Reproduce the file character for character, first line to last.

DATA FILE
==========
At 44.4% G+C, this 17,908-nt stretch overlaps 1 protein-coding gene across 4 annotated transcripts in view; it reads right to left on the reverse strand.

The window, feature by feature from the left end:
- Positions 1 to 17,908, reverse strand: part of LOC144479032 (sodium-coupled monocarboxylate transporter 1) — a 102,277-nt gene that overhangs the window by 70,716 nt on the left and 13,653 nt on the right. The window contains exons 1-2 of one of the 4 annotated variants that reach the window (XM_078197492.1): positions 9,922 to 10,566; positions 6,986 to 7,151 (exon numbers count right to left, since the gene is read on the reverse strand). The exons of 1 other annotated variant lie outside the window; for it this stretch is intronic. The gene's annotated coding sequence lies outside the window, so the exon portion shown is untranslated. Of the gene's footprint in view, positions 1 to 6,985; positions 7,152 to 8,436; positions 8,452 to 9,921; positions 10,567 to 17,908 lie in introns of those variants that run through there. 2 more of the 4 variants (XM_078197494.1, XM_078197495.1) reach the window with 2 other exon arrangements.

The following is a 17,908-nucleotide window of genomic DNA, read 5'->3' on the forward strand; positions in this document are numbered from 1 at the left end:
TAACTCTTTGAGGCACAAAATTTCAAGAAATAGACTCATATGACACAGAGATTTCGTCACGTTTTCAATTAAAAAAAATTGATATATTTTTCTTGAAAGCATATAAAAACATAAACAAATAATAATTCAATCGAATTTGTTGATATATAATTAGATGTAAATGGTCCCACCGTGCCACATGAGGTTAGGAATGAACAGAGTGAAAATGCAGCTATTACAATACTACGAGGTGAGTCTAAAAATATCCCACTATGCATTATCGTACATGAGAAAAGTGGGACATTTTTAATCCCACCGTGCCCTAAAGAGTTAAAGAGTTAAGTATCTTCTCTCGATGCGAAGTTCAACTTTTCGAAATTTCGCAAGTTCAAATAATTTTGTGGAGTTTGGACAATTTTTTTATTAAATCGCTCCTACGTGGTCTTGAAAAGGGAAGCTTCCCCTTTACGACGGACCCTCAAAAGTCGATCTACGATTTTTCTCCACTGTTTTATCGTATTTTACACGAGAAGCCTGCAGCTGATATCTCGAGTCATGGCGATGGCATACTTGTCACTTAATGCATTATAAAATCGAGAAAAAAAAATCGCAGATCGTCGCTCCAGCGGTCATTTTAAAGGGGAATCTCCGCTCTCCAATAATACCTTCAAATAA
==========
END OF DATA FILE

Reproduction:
At 44.4% G+C, this 17,908-nt stretch overlaps 1 protein-coding gene across 4 annotated transcripts in view; it reads right to left on the reverse strand.

The window, feature by feature from the left end:
- Positions 1 to 17,908, reverse strand: part of LOC144479032 (sodium-coupled monocarboxylate transporter 1) — a 102,277-nt gene that overhangs the window by 70,716 nt on the left and 13,653 nt on the right. The window contains exons 1-2 of one of the 4 annotated variants that reach the window (XM_078197492.1): positions 9,922 to 10,566; positions 6,986 to 7,151 (exon numbers count right to left, since the gene is read on the reverse strand). The exons of 1 other annotated variant lie outside the window; for it this stretch is intronic. The gene's annotated coding sequence lies outside the window, so the exon portion shown is untranslated. Of the gene's footprint in view, positions 1 to 6,985; positions 7,152 to 8,436; positions 8,452 to 9,921; positions 10,567 to 17,908 lie in introns of those variants that run through there. 2 more of the 4 variants (XM_078197494.1, XM_078197495.1) reach the window with 2 other exon arrangements.

The following is a 17,908-nucleotide window of genomic DNA, read 5'->3' on the forward strand; positions in this document are numbered from 1 at the left end:
TAACTCTTTGAGGCACAAAATTTCAAGAAATAGACTCATATGACACAGAGATTTCGTCACGTTTTCAATTAAAAAAAATTGATATATTTTTCTTGAAAGCATATAAAAACATAAACAAATAATAATTCAATCGAATTTGTTGATATATAATTAGATGTAAATGGTCCCACCGTGCCACATGAGGTTAGGAATGAACAGAGTGAAAATGCAGCTATTACAATACTACGAGGTGAGTCTAAAAATATCCCACTATGCATTATCGTACATGAGAAAAGTGGGACATTTTTAATCCCACCGTGCCCTAAAGAGTTAAAGAGTTAAGTATCTTCTCTCGATGCGAAGTTCAACTTTTCGAAATTTCGCAAGTTCAAATAATTTTGTGGAGTTTGGACAATTTTTTTATTAAATCGCTCCTACGTGGTCTTGAAAAGGGAAGCTTCCCCTTTACGACGGACCCTCAAAAGTCGATCTACGATTTTTCTCCACTGTTTTATCGTATTTTACACGAGAAGCCTGCAGCTGATATCTCGAGTCATGGCGATGGCATACTTGTCACTTAATGCATTATAAAATCGAGAAAAAAAAATCGCAGATCGTCGCTCCAGCGGTCATTTTAAAGGGGAATCTCCGCTCTCCAATAATACCTTCAAATAA